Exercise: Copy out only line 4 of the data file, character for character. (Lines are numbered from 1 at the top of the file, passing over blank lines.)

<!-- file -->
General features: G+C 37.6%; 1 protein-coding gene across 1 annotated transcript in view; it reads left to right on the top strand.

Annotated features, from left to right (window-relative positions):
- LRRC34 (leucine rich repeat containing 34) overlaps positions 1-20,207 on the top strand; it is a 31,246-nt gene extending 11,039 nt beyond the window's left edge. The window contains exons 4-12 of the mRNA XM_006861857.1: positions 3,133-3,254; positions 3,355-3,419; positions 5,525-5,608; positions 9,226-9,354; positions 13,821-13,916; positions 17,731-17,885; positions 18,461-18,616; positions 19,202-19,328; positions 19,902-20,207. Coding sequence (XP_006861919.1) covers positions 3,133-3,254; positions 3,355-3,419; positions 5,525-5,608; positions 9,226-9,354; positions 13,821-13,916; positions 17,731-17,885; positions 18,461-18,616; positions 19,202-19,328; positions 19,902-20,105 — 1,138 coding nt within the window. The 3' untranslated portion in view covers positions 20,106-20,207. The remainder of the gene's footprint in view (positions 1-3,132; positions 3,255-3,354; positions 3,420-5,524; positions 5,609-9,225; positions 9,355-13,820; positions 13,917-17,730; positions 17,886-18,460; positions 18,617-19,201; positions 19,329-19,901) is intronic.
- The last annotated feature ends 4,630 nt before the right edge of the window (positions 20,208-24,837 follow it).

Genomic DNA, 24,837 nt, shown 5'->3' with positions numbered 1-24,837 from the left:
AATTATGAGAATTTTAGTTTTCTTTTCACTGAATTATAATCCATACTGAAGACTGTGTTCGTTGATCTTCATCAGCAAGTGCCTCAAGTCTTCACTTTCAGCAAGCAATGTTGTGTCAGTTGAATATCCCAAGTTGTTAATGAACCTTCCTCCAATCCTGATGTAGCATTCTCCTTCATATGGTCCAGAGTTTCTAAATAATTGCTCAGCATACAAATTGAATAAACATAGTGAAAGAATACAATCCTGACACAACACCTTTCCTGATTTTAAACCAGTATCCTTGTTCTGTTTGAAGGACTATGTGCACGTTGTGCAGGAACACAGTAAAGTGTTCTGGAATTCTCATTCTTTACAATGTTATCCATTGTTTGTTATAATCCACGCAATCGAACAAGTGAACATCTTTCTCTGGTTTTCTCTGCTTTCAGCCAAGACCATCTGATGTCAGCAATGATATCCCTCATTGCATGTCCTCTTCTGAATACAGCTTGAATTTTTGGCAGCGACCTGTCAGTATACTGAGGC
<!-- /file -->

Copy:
- The last annotated feature ends 4,630 nt before the right edge of the window (positions 20,208-24,837 follow it).